Forget what they say about “three’s a crowd.”
After a home default prompted Lisa Lockwood, 52, and her husband, Stan Elliot, 56, to move in with her 84-year-old dad in Tacoma, they find three is good financial company.
It’s not where Lockwood and Elliot expected to find themselves in 2007 after using $200,000 — half of their retirement investment — to buy a new house near Vancouver, Wash.
Then, like now, the two-career couple had a combined $170,000 income, no credit-card debt and a pair of IRAs, and had raised four sons with college degrees and jobs.
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But the 2008 housing bust blindsided them.
After “anguishing for several months,” they consulted a real-estate attorney, and learned it could take more than 10 years to recoup their losses, says Elliot.
Their age, she says, “weighed heavily on us. We felt like if we were going to make any additional progress toward retirement, staying in that house was the worst thing we could do.”
So after leaving the house and its payments in 2011 in a strategic default, they relocated to new jobs and moved in with Lockwood’s dad. Elliot is in sales management in Shelton, Mason County, and Lockwood is an office manager.
“When we tell our story to friends, it’s amazing how many people will say, ‘I’m considering the same thing with my mother or father,’ ” says Elliot. Caught between economic setbacks and elderly parents’ needs, he adds, “It’s just a fact of the times.”
Unsure of how to regain the investment loss and get back on track toward retirement, the couple filled out an online survey to participate in a free financial makeover with a member of the Puget Sound Chapter of the Financial Planning Association. They were paired with chapter member Bridget Burgess, a certified financial planner with Redmond-based Strategic Planning Partners, an adviser who has seen similar cases caused by the housing crisis.
Even now, the planner says, many people don’t realized that “purchasing a house is not considered taking care of your retirement.” The upside: The couple’s work with an attorney during the foreclosure process is easing what is typically a seven-year credit pinch.
Besides rebuilding their retirement plan, Burgess wants Lockwood and Elliot “to beef up their ready cash in case of an emergency” — an important move because the foreclosure limits their credit access. Her emergency-fund goal for them: $40,000 over the next several years.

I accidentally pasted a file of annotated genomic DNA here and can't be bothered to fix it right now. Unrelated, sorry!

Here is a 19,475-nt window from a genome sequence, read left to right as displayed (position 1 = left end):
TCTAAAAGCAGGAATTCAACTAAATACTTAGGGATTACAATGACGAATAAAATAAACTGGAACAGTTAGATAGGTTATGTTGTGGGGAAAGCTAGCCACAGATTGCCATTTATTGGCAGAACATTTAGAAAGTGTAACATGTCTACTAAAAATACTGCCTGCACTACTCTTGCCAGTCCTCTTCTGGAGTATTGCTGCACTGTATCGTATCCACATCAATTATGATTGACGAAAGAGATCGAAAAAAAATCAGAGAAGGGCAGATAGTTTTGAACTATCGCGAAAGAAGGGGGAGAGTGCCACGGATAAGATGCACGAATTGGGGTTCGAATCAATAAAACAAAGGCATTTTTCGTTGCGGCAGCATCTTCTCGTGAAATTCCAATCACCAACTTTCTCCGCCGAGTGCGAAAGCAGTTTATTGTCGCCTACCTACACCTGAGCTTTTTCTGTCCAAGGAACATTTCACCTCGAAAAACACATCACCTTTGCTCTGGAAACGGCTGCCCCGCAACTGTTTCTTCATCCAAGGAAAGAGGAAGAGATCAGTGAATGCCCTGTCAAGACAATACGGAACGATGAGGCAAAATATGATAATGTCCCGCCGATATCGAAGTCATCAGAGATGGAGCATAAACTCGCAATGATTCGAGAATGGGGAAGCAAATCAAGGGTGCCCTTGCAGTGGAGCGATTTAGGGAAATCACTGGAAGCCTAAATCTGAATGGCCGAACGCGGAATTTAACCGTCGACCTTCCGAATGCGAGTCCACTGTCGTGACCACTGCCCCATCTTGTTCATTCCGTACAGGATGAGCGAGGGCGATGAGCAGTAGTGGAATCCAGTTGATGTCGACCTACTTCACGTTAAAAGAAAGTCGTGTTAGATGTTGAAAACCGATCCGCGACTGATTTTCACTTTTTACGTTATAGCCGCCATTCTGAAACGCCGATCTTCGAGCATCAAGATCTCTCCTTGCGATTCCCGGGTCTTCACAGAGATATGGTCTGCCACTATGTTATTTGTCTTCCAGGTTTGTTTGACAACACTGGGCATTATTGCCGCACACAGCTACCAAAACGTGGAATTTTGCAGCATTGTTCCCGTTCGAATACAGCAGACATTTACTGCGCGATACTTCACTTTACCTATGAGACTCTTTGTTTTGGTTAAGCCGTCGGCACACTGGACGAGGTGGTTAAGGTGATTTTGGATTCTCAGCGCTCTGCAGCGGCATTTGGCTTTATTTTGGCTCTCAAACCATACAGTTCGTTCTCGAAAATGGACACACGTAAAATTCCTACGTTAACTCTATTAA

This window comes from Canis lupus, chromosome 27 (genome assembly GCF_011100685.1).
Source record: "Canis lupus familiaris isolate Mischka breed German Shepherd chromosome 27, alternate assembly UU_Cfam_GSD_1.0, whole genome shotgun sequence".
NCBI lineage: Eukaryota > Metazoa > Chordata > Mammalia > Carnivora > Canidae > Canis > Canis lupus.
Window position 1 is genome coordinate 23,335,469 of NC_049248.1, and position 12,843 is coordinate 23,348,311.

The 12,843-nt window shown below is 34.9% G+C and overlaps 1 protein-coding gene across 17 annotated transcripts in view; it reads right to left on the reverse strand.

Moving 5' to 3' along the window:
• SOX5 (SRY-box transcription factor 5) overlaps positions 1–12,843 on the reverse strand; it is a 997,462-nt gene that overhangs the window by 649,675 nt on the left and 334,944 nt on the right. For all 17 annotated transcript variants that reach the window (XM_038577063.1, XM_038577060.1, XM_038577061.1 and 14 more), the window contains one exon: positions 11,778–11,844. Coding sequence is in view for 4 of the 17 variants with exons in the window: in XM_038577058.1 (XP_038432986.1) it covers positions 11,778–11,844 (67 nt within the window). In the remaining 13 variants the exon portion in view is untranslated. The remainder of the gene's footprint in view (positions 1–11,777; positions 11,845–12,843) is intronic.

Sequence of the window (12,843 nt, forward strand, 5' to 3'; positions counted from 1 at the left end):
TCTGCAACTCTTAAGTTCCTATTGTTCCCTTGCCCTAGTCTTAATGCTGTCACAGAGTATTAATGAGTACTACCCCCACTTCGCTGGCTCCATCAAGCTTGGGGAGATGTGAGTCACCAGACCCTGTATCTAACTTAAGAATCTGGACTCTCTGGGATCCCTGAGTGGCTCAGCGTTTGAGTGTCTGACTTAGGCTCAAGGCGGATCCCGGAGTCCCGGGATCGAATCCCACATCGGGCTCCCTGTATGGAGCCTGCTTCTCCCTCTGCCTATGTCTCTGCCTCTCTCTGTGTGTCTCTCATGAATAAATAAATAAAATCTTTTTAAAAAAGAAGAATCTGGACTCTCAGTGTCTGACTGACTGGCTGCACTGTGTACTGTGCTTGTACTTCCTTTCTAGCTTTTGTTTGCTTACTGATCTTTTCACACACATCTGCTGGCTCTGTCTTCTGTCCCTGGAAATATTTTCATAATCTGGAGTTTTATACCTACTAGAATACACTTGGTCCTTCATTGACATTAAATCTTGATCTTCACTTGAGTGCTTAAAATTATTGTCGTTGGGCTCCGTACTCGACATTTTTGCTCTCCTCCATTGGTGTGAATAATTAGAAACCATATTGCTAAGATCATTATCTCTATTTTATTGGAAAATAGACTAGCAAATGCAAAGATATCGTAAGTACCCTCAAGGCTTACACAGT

“Their primary focus should be on saving,” Burgess advises. With their “excess cash flow” the couple should set up an automatic savings plan that offers a cash reserve with tiers for “potentially higher investment returns.”
This includes one to two months of:
• Immediately available funds, such as from an interest-bearing checking/savings account.
• Funds easily accessed with potential to earn slightly more, such as money-market funds.
• Funds in investments for a longer time-frame, such as mutual funds that don’t impose access penalties.
Next up, they “should allocate their existing investments in their qualified (tax-deferred retirement) plans to more closely match their risk profile and timeline,” she says.
After measuring their risk tolerance, Burgess found them to be “moderate” investors who want a balance between maximizing returns while minimizing risk, so she suggested shifting some of their money-market investments into a more diversified portfolio.
With proper reallocation, she says, the two can be on track to potentially grow their half-million-dollar IRAs into more than $1.1 million by the time they hope to retire in eight years.
Burgess also recommends Elliot ask his employer about starting a company 401(k) plan “and, when implemented, he should max out his contributions, with company matching, to make his money work even harder.”
Rebalancing their portfolio to “reduce risk and maximize potential for gains and participating in employer-sponsored plans is a critical part of your overall retirement plan,” Burgess says. Reviewing asset allocations at least once a year and consulting with a tax adviser is vital, too.
Her final major piece of advice: Buy insurance.
“Right now they have nothing. But leaving your partner in the lurch is a dangerous scenario,” says Burgess. “I encouraged them to at least get a minimum amount of life insurance, just to have enough in this next 10-year period.”
If available, “the most economical source for life and disability insurance is group coverage through their employers,” she adds.
Though not part of the plan Burgess set up, the couple’s home-share with Lockwood’s father recently changed — and the adviser calls it a “win/win” for all.
After her dad began eyeing a reverse mortgage, Lockwood and Elliot offered to buy the house — and they closed the private deal a few weeks ago with a real-estate attorney.
“We’re all very pleased,” says Elliot. “We got the opportunity to be homeowners again at a low interest rate and a chance to pay off the house in 10 years. (My father-in-law) gets a nice monthly check, as well as the chance to stay in ‘his’ home for as long as he wants.”
The planner calls this a smart move for Lockwood’s father.
“It shows it’s not about your net worth when you retire, it’s about your net income,” Burgess says. “Some people waltz into retirement with huge piles of cash in investments, but they have no idea what kind of income they can generate with that.
“Lockwood’s dad took an asset — his house — and converted into an income-producing vehicle. That’s absolutely ideal.”